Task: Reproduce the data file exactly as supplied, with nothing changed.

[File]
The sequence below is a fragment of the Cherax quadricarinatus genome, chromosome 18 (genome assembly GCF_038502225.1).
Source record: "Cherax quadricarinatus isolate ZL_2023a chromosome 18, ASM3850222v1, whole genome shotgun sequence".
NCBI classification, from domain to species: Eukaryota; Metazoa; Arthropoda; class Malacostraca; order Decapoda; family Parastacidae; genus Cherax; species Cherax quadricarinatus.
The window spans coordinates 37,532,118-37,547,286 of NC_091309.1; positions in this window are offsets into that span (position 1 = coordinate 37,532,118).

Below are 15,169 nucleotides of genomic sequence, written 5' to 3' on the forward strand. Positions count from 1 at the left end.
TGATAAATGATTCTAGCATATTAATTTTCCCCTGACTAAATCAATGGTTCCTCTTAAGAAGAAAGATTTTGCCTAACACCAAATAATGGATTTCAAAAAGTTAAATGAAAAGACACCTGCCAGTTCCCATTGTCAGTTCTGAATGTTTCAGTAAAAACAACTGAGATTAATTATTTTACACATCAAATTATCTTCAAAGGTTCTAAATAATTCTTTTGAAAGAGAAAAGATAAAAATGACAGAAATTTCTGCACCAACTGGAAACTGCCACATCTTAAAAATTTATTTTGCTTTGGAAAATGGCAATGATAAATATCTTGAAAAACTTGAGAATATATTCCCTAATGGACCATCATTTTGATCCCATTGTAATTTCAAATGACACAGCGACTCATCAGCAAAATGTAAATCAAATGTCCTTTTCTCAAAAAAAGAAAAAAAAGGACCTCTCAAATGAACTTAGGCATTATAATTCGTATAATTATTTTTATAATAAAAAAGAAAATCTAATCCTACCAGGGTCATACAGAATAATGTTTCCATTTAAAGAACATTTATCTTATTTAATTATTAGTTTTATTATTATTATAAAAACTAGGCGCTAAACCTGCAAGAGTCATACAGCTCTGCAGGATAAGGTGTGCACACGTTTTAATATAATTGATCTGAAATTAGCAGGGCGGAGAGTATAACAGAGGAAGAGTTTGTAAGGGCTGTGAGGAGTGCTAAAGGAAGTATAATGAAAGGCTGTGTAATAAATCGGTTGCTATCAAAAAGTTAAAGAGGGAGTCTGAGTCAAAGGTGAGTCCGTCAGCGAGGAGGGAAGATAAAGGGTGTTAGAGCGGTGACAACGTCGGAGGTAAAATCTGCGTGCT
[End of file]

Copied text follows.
The sequence below is a fragment of the Cherax quadricarinatus genome, chromosome 18 (genome assembly GCF_038502225.1).
Source record: "Cherax quadricarinatus isolate ZL_2023a chromosome 18, ASM3850222v1, whole genome shotgun sequence".
NCBI classification, from domain to species: Eukaryota; Metazoa; Arthropoda; class Malacostraca; order Decapoda; family Parastacidae; genus Cherax; species Cherax quadricarinatus.
The window spans coordinates 37,532,118-37,547,286 of NC_091309.1; positions in this window are offsets into that span (position 1 = coordinate 37,532,118).

Below are 15,169 nucleotides of genomic sequence, written 5' to 3' on the forward strand. Positions count from 1 at the left end.
TGATAAATGATTCTAGCATATTAATTTTCCCCTGACTAAATCAATGGTTCCTCTTAAGAAGAAAGATTTTGCCTAACACCAAATAATGGATTTCAAAAAGTTAAATGAAAAGACACCTGCCAGTTCCCATTGTCAGTTCTGAATGTTTCAGTAAAAACAACTGAGATTAATTATTTTACACATCAAATTATCTTCAAAGGTTCTAAATAATTCTTTTGAAAGAGAAAAGATAAAAATGACAGAAATTTCTGCACCAACTGGAAACTGCCACATCTTAAAAATTTATTTTGCTTTGGAAAATGGCAATGATAAATATCTTGAAAAACTTGAGAATATATTCCCTAATGGACCATCATTTTGATCCCATTGTAATTTCAAATGACACAGCGACTCATCAGCAAAATGTAAATCAAATGTCCTTTTCTCAAAAAAAGAAAAAAAAGGACCTCTCAAATGAACTTAGGCATTATAATTCGTATAATTATTTTTATAATAAAAAAGAAAATCTAATCCTACCAGGGTCATACAGAATAATGTTTCCATTTAAAGAACATTTATCTTATTTAATTATTAGTTTTATTATTATTATAAAAACTAGGCGCTAAACCTGCAAGAGTCATACAGCTCTGCAGGATAAGGTGTGCACACGTTTTAATATAATTGATCTGAAATTAGCAGGGCGGAGAGTATAACAGAGGAAGAGTTTGTAAGGGCTGTGAGGAGTGCTAAAGGAAGTATAATGAAAGGCTGTGTAATAAATCGGTTGCTATCAAAAAGTTAAAGAGGGAGTCTGAGTCAAAGGTGAGTCCGTCAGCGAGGAGGGAAGATAAAGGGTGTTAGAGCGGTGACAACGTCGGAGGTAAAATCTGCGTGCT